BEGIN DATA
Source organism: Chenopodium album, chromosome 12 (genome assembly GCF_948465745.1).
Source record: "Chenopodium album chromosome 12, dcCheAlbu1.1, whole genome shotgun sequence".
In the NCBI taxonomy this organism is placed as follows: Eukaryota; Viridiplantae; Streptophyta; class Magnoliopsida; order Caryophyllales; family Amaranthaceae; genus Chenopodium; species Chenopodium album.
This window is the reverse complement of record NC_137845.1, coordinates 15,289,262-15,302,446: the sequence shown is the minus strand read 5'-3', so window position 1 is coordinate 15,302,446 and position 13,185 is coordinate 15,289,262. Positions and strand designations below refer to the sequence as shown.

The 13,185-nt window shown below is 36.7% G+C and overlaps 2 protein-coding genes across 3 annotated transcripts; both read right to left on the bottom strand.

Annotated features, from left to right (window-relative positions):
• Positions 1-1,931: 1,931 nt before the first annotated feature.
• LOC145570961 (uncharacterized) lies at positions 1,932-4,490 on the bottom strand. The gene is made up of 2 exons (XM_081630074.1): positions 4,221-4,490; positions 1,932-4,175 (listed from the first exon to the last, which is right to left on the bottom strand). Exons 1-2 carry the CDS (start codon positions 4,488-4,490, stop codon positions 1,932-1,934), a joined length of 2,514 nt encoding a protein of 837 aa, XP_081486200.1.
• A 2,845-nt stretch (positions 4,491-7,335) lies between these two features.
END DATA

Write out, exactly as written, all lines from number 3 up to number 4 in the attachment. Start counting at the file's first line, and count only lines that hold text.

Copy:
In the NCBI taxonomy this organism is placed as follows: Eukaryota; Viridiplantae; Streptophyta; class Magnoliopsida; order Caryophyllales; family Amaranthaceae; genus Chenopodium; species Chenopodium album.
This window is the reverse complement of record NC_137845.1, coordinates 15,289,262-15,302,446: the sequence shown is the minus strand read 5'-3', so window position 1 is coordinate 15,302,446 and position 13,185 is coordinate 15,289,262. Positions and strand designations below refer to the sequence as shown.